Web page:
I don’t know how long ago I’d stopped paying attention. To what I ate, to how much I moved (or didn’t).
Wait. Back up. It’s probably more accurate to say that I don’t remember how long ago I realized this was a thing. i suppose in this respect I was lucky. I was skinny as a kid. Good metabolism. I never struggled with weight.
I got used to the idea that my choices had no impact on my body. Until it did. The mere idea that I might have to think about what I ate or whether I exercised, kind of came as a midlife shock.
I just woke up one day, and I wasn’t that skinny kid any more.
And time passed while I didn’t know how to process that, or what I was doing. Couldn’t wrap my brain around it.
I don’t know how long that went on.
A while, anyway.
Back in NJ I had (finally) gotten good about paying attention to what I ate.
And I had figured out a better system to help me succeed. If I left my workout clothes by the door, then when I came home I had a better chance of changing into those instead of PJs first thing on arrival. It didn’t guarantee I’d work out, but already being in PJs guaranteed I wouldn’t.
More often than not, I did work out. And I that encouraged me to watch my snacking.
And I lost weight. I felt good. I suspect I looked good. Healthy, anyway. I kept that up for years.
And then… I didn’t.
There was a window of time (a large window, sadly) when I first moved here, and I hadn’t figured out how to trigger workout time in an almost-always-home existence. I didn’t have a system for it. There was no obvious end-of-day signal. No real start-of-day signal, for that matter. If I was up, I’d make coffee and start working. Late in the evening I’d knock off when I was done and eat whatever because by then I was hungry.
That didn’t do me any favors though.
Eventually I figured out to get up and work out rather than just get up and work.
And we had that one spring and summer that was delightful, and I’d also walk in the evenings. Over to my folks’ house, or around the local neighborhoods. It’s hilly here … better cardio than you might guess from the mileage alone.
That was working. I was undoing some of the damage. And once I’m working out, I start eating better, because I know you can’t possibly work off everything you eat, and I don’t want to have to try, so I eat more wisely when I’m aware of the work it takes.
It was a regular thing, and I was in the swing. I wasn’t where I wanted to be, but I was headed in a better direction.
Well I don’t know. I got sick, or I got sad, or it got hot, or it got rainy. All of the above, probably. It takes so little to throw me off track, and we did have a couple of summers here that it poured rain or hit record highs.
A couple of summers. Wow. I was off track a long, long time. And it showed. In how my clothes fit (or mostly didn’t), and in how I felt.
So. I made a start. (I made a couple of them, actually. I started moving more before I took the First Beautiful Niece to Hawaii for her graduation trip because we had a lot of activities planned and I wanted to have a chance at keeping up.)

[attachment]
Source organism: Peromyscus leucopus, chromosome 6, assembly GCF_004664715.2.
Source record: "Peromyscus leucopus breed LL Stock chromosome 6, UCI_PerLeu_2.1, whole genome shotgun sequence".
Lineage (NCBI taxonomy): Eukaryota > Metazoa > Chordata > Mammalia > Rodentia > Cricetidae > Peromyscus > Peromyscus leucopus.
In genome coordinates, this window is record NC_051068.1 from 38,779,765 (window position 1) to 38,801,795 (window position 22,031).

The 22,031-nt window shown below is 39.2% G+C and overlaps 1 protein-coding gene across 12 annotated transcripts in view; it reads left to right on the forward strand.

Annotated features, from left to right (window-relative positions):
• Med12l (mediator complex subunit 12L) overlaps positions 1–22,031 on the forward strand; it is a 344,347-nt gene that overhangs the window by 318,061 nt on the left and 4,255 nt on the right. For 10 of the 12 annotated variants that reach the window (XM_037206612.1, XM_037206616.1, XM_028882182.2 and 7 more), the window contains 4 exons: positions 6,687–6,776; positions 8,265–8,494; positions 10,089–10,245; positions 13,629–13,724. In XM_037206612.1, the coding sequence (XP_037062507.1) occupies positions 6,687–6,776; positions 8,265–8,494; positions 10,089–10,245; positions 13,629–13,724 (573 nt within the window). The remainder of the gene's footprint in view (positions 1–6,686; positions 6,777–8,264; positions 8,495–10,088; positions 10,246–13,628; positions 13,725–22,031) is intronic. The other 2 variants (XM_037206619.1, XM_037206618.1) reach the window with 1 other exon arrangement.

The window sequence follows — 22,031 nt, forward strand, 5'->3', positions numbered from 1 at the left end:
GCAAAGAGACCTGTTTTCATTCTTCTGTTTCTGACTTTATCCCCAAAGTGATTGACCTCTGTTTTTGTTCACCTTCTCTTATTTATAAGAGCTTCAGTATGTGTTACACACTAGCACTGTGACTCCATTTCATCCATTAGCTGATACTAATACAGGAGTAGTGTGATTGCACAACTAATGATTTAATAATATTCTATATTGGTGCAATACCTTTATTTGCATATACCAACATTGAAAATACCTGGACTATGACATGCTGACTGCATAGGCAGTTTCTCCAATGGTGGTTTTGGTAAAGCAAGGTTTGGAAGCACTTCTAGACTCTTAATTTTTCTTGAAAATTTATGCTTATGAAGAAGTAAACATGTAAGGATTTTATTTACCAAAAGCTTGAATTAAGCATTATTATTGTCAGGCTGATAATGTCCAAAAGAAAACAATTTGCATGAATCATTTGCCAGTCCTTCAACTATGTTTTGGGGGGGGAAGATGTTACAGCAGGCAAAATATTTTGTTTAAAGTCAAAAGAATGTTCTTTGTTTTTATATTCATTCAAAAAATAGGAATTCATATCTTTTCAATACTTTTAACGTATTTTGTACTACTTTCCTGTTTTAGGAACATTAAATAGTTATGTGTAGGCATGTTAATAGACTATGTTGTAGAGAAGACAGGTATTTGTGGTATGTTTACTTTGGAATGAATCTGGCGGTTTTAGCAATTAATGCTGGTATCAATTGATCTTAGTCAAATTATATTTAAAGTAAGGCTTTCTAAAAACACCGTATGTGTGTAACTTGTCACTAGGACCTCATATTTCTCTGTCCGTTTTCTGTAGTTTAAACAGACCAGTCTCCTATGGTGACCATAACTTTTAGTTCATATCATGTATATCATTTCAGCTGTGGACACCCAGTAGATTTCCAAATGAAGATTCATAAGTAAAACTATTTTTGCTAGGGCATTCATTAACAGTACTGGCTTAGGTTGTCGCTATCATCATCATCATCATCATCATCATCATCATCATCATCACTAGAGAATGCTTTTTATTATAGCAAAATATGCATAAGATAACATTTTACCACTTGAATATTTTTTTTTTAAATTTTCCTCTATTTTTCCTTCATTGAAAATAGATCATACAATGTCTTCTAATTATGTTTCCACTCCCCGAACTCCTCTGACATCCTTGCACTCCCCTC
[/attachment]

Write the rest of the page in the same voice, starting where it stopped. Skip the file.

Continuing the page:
It was a great trip, but my discipline didn’t last.
Tick tick tick. Realization:
This is NOT good for me. At all.
So, late in 2019, I started again.
I jumped in with both feet. And I was diligent. Every day for 6 weeks, like clockwork, I got my 10,000 steps. Worked out for at least 30 minutes. Started watching what I ate again.
A few pounds lost – I’m older now so it’s slower to lose. Plus I’d gotten SO out of shape.
But I felt better. I felt good.
And then I went to Asia. I got my steps there almost every day, the full day at each end in the air notwithstanding, because of all the excursions. Always on the go.
But I came home under the weather. When I wasn’t working or un/packing, I laid on the couch a lot. I slept a lot, trying to get better. I didn’t work out.
Then I went to the Mediterranean.
And a lot of days, when we weren’t sitting on planes, we got our steps. When we went to Pisa, we got almost double our steps.
But we also got colds. Which means as the trip wore on, we slept a lot.
(Which I suppose means we didn’t eat a lot. We weren’t too hungry. But what we did eat, breakfast aside, was probably not that healthy.)
As you’ve all heard until you’re sick of hearing about it, I came home sick.
I have slept a lot. Worked. Not worked out. Slept a lot.
I have eaten whatever was easy, and not paid a lot of attention to it.
But now I can feel I’m turning a corner. I know I’m almost all better now.
And I can’t just not pay attention forever. That’s not going to be a good long term plan.
So I got on the scale. Just to see how far behind a total of omigosh 8 weeks went by fast of working and traveling and sleeping and not paying attention has put me.
Ooh! What is this?? I’ve actually lost a few pounds.
Okay okay, part of that will be muscle atrophy (because of all the not moving and sleeping) and muscle weighs more than fat. So weight loss, by itself, is not necessarily good news.
I’m not thoroughly discouraged by being set back a long way. And I actually feel pretty good. As in, reasonably fit, all things considered. Normal amounts of hungry, not newly ravenous now that I’m better. Energy available. And I feel like I’m breathing well enough to start working out again.
So I’m getting back on track. One day of working out goes on the books. The aim is 30 minutes of movement and 10K steps a day.
Wish me luck!
I’ll 100% need it.